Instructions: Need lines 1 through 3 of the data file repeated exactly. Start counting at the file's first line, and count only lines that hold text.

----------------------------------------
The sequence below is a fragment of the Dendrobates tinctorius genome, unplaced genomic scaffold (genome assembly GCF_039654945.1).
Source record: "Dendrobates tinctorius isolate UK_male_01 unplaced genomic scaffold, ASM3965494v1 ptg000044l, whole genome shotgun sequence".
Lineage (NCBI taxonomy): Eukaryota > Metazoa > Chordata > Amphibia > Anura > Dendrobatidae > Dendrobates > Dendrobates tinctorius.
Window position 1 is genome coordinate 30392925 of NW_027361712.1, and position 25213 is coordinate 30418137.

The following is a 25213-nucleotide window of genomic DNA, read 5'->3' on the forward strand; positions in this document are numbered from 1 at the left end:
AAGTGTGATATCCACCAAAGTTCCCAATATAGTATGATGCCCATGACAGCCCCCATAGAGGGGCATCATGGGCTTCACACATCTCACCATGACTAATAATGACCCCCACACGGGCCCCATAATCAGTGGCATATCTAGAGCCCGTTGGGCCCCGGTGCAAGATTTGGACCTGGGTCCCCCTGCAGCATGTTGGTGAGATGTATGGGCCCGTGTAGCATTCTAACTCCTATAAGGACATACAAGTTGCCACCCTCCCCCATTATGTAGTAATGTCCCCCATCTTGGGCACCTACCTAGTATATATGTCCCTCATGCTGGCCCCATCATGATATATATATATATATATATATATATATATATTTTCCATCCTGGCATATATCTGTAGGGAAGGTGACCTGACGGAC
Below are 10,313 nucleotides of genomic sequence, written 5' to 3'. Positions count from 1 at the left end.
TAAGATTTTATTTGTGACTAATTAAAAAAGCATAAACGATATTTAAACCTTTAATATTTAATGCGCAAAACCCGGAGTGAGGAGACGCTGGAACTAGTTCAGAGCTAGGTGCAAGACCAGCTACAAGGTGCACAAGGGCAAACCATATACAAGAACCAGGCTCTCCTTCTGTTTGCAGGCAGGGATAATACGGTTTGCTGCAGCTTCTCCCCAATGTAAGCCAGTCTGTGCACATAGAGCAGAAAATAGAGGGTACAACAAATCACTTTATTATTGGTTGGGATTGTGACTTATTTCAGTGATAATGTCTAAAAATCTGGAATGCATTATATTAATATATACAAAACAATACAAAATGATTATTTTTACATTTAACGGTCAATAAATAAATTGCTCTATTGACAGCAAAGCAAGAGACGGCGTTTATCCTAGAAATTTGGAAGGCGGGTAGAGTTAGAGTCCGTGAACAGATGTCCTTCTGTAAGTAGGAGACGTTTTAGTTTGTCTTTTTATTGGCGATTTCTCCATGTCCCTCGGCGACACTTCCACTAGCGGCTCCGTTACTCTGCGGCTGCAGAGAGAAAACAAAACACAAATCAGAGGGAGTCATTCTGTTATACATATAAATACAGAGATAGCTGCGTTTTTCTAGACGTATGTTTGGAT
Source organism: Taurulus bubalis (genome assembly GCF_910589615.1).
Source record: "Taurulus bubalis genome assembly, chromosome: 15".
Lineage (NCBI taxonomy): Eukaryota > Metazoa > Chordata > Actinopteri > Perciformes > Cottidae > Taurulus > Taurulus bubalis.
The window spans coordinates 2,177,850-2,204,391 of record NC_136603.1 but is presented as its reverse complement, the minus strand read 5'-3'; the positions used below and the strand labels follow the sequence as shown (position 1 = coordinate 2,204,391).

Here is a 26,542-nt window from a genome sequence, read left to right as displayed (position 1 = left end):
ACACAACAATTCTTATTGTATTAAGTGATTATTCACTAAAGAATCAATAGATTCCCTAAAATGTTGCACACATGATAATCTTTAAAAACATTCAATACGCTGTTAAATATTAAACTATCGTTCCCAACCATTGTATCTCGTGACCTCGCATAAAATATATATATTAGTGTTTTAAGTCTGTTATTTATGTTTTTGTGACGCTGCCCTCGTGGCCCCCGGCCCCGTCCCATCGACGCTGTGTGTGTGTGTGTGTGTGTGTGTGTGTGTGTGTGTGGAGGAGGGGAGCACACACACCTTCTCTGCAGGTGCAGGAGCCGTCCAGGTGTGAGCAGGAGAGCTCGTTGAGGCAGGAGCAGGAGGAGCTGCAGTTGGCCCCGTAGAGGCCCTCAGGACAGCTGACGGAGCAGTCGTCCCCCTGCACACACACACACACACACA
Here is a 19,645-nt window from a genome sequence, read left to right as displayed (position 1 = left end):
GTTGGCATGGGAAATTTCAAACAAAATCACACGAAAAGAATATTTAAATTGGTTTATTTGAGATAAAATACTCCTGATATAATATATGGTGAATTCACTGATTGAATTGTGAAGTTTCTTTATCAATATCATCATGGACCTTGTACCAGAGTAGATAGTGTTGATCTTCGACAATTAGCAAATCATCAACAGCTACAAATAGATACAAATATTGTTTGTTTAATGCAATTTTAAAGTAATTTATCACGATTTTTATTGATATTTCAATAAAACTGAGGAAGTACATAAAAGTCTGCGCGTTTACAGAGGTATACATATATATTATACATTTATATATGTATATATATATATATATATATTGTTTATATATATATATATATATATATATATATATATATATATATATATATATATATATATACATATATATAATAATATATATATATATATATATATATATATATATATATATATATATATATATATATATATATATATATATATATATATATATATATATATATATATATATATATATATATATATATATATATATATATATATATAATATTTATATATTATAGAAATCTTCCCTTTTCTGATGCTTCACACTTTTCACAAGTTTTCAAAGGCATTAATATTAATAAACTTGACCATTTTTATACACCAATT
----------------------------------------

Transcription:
The sequence below is a fragment of the Dendrobates tinctorius genome, unplaced genomic scaffold (genome assembly GCF_039654945.1).
Source record: "Dendrobates tinctorius isolate UK_male_01 unplaced genomic scaffold, ASM3965494v1 ptg000044l, whole genome shotgun sequence".
Lineage (NCBI taxonomy): Eukaryota > Metazoa > Chordata > Amphibia > Anura > Dendrobatidae > Dendrobates > Dendrobates tinctorius.